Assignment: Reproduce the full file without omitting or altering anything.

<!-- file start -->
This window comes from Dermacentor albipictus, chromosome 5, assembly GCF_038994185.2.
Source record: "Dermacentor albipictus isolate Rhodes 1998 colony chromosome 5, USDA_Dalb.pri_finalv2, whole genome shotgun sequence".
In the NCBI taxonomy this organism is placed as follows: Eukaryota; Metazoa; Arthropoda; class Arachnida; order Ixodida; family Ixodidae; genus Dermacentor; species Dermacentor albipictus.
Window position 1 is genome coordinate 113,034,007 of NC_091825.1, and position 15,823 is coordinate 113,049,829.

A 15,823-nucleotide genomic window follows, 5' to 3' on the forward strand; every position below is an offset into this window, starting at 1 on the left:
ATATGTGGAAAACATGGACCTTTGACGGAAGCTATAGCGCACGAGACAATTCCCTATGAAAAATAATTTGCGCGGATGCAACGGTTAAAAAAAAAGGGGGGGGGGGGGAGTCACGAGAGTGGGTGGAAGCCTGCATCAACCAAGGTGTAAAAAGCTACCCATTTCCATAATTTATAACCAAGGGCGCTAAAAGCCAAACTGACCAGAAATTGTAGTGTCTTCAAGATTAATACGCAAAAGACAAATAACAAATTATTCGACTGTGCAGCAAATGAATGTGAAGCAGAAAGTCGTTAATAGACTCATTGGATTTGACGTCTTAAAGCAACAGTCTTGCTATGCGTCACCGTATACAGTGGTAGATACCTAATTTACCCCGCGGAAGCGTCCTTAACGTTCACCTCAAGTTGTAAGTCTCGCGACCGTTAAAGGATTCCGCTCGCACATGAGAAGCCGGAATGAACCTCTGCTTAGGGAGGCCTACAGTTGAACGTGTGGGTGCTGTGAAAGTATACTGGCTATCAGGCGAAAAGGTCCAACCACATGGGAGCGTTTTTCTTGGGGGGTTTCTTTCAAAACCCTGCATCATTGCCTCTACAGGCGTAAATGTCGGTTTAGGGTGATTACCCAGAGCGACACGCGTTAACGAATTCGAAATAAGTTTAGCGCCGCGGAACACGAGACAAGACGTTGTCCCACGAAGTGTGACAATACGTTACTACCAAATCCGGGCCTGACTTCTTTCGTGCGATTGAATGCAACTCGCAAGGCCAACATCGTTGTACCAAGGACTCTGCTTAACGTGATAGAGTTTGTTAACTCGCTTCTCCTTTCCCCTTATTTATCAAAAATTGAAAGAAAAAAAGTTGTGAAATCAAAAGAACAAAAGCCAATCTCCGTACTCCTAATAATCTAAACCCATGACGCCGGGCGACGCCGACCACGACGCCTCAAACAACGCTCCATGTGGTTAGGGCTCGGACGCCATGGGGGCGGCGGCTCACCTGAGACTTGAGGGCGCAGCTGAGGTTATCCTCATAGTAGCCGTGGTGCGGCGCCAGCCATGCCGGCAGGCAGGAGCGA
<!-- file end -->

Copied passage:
This window comes from Dermacentor albipictus, chromosome 5, assembly GCF_038994185.2.
Source record: "Dermacentor albipictus isolate Rhodes 1998 colony chromosome 5, USDA_Dalb.pri_finalv2, whole genome shotgun sequence".
In the NCBI taxonomy this organism is placed as follows: Eukaryota; Metazoa; Arthropoda; class Arachnida; order Ixodida; family Ixodidae; genus Dermacentor; species Dermacentor albipictus.
Window position 1 is genome coordinate 113,034,007 of NC_091825.1, and position 15,823 is coordinate 113,049,829.

A 15,823-nucleotide genomic window follows, 5' to 3' on the forward strand; every position below is an offset into this window, starting at 1 on the left:
ATATGTGGAAAACATGGACCTTTGACGGAAGCTATAGCGCACGAGACAATTCCCTATGAAAAATAATTTGCGCGGATGCAACGGTTAAAAAAAAAGGGGGGGGGGGGGAGTCACGAGAGTGGGTGGAAGCCTGCATCAACCAAGGTGTAAAAAGCTACCCATTTCCATAATTTATAACCAAGGGCGCTAAAAGCCAAACTGACCAGAAATTGTAGTGTCTTCAAGATTAATACGCAAAAGACAAATAACAAATTATTCGACTGTGCAGCAAATGAATGTGAAGCAGAAAGTCGTTAATAGACTCATTGGATTTGACGTCTTAAAGCAACAGTCTTGCTATGCGTCACCGTATACAGTGGTAGATACCTAATTTACCCCGCGGAAGCGTCCTTAACGTTCACCTCAAGTTGTAAGTCTCGCGACCGTTAAAGGATTCCGCTCGCACATGAGAAGCCGGAATGAACCTCTGCTTAGGGAGGCCTACAGTTGAACGTGTGGGTGCTGTGAAAGTATACTGGCTATCAGGCGAAAAGGTCCAACCACATGGGAGCGTTTTTCTTGGGGGGTTTCTTTCAAAACCCTGCATCATTGCCTCTACAGGCGTAAATGTCGGTTTAGGGTGATTACCCAGAGCGACACGCGTTAACGAATTCGAAATAAGTTTAGCGCCGCGGAACACGAGACAAGACGTTGTCCCACGAAGTGTGACAATACGTTACTACCAAATCCGGGCCTGACTTCTTTCGTGCGATTGAATGCAACTCGCAAGGCCAACATCGTTGTACCAAGGACTCTGCTTAACGTGATAGAGTTTGTTAACTCGCTTCTCCTTTCCCCTTATTTATCAAAAATTGAAAGAAAAAAAGTTGTGAAATCAAAAGAACAAAAGCCAATCTCCGTACTCCTAATAATCTAAACCCATGACGCCGGGCGACGCCGACCACGACGCCTCAAACAACGCTCCATGTGGTTAGGGCTCGGACGCCATGGGGGCGGCGGCTCACCTGAGACTTGAGGGCGCAGCTGAGGTTATCCTCATAGTAGCCGTGGTGCGGCGCCAGCCATGCCGGCAGGCAGGAGCGA